Cochran (Miss.), Appropriations

Cochran is in line to retake the Appropriations gavel if he can survive a significant Tea Party-backed primary challenge. Cochran is not a fan of the existing ban on earmarks. On Wednesday, Cochran argued that senators never gave up their power to earmark funds.

“An entire appropriations bill is an earmark. Every section is an earmark. So I would try to help construct provisions of the appropriations bills that are fair and serve the public interest,” he said. “Earmarks have never gone away.”

Cochran said his priority would be to “fairly allocate the resources in the appropriations bill” and “be careful about how you use the taxpayer dollars to serve the public interest.”

 

Sen. Richard Shelby (Ala.), Banking

One of Shelby’s highest priorities is to reform the Consumer Financial Protection Bureau to make it more accountable to Congress.

“What we ought to look at is the way the consumer agency under Dodd-Frank is funded. It’s funded through the Federal Reserve, not through the appropriations process. Huge, unaccountable agency,” he said.

 

Sen. Jeff 
Sessions (Ala.), Budget 

Sessions promises that he would pass a budget every year, unlike Senate Democrats, who have only passed two budget resolutions since Obama took office in January 2009.

Sessions says he would like to move a blueprint that balances the federal budget over 10 years. He acknowledges that won’t be an easy task.

“We’ll probably have to every single member of our conference support it, both our moderates and our conservatives.”

Sessions said he’d work closely with his Republican counterpart in the House.

 

Sen. Lisa MurkowskiLisa MurkowskiKerry visits Arctic Circle to see climate impacts Senate panel clears EPA spending bill, blocking rules Momentum slows for major energy bill MORE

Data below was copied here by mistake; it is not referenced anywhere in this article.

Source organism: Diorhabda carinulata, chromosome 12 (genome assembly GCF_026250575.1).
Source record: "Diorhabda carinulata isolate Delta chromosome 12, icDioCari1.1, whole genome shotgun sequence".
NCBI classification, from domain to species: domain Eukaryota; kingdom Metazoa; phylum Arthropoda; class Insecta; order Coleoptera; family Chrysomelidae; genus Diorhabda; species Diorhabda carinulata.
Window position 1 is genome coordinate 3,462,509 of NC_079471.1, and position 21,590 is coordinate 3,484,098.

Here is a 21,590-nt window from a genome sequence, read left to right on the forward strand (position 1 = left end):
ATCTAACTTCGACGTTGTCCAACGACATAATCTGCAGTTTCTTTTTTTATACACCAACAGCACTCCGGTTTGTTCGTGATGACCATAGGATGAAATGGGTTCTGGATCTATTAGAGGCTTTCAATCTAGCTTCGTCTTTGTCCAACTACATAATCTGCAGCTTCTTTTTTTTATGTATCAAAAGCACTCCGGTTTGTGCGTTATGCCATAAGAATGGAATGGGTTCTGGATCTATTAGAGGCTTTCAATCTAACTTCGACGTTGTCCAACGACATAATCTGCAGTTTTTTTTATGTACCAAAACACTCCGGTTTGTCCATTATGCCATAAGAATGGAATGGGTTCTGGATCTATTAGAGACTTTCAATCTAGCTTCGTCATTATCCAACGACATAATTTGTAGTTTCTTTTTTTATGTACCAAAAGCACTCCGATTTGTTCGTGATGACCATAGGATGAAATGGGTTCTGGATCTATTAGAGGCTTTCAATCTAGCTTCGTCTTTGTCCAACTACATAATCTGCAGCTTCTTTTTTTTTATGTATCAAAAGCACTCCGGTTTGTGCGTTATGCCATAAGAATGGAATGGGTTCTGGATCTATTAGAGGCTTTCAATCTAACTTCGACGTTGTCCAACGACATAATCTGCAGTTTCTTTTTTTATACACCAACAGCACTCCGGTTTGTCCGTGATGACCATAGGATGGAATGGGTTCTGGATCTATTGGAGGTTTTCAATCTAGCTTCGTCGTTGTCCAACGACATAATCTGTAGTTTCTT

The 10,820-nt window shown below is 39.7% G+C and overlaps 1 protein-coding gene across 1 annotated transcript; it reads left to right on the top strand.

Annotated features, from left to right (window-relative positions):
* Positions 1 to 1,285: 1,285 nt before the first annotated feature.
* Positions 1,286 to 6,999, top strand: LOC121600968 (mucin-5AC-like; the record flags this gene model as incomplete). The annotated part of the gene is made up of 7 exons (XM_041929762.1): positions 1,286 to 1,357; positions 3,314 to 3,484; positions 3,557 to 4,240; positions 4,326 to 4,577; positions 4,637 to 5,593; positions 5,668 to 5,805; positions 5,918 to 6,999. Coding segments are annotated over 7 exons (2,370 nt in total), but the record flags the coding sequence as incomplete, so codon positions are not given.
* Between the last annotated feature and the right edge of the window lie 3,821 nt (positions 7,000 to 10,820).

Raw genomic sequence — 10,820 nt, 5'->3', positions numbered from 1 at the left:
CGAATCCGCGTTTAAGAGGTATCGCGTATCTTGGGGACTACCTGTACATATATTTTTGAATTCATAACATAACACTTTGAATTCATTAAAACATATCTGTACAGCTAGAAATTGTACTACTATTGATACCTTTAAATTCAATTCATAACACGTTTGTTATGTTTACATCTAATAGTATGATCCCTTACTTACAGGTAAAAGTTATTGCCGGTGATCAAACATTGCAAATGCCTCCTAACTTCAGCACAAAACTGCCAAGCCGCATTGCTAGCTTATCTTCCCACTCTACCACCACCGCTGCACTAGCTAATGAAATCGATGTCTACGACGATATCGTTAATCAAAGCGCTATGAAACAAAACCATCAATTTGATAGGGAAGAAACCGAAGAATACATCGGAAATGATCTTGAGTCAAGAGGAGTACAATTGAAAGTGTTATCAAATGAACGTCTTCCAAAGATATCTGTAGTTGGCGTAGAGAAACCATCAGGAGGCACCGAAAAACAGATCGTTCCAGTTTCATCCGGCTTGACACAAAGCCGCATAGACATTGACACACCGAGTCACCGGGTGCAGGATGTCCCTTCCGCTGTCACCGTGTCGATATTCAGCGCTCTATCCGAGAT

(Alaska), Energy and Natural 
Resources

Murkowski, who won her last race as a write-in candidate, laid out her policy agenda for the committee in “Energy 20/20,” a 121-page plan she introduced in February.

It calls on the United States to achieve independence from OPEC oil imports by 2020 and increase domestic and natural gas exports while partnering with Canada and Mexico to increase oil imports from those countries.

“I would have freshly baked cookies every single committee meeting to make sure people got there on time,” she quipped.

 

Sen. James InhofeJames InhofeEPA proposes climate rule incentives despite court hold GOP chairman: EPA could ‘restructure every industrial sector’ GOP in disarray over Trump furor MORE (Okla.), Environment and Public Works 

Inhofe has little doubt Republicans will be back in charge next year.

He said his “No. 1” goal is to “end the war on fossil fuels.”

“When Republicans are in the majority, not if,” Inhofe said, he will also “immediately attack the overregulation of the EPA.”

The Oklahoma senator has charged that global warming is a conspiracy and a hoax.

 

Sen. Lamar 
Alexander (Tenn.), Health, Education Labor and Pensions 

Alexander would move to deregulate higher education. He said applying for federal student aid has become an unwieldy process.

“I think we have covered up our colleges and universities and students with so many regulations that we’re wasting money that could be spent educating them,” he said.

He said he would make bipartisanship a priority.

 

Sen. Bob CorkerBob CorkerGOP senators: Brexit vote a wake-up call Bipartisan gun measure survives test vote Trump’s campaign shows hints of change MORE (Tenn.), Foreign Relations 

Corker has emerged as one of the most pragmatic dealmakers in the Senate GOP conference. He has emphasized the importance of Congress speaking with “one voice” in response to Russian aggression toward Ukraine. He has criticized the Obama administration for not providing more support for moderate members of the Syrian opposition.

 

Sen. Ron 
Johnson (Wis.), Homeland 
Security

Johnson is poised to vault from the third-ranking Republican on the committee to the chairmanship if Republicans win the upper chamber.

Johnson, who faces a reelection battle in 2016, has focused on reducing government spending since winning in 2010. He is expected to take up retiring Sen. Tom CoburnTom CoburnCoburn: I haven't seen 'self-discipline' from Trump McCain: No third-party foes coming for Trump Tough choice for vulnerable GOP senators: Embrace or reject Trump MORE’s (R-Okla.) mission of eliminating wasteful and duplicative government programs.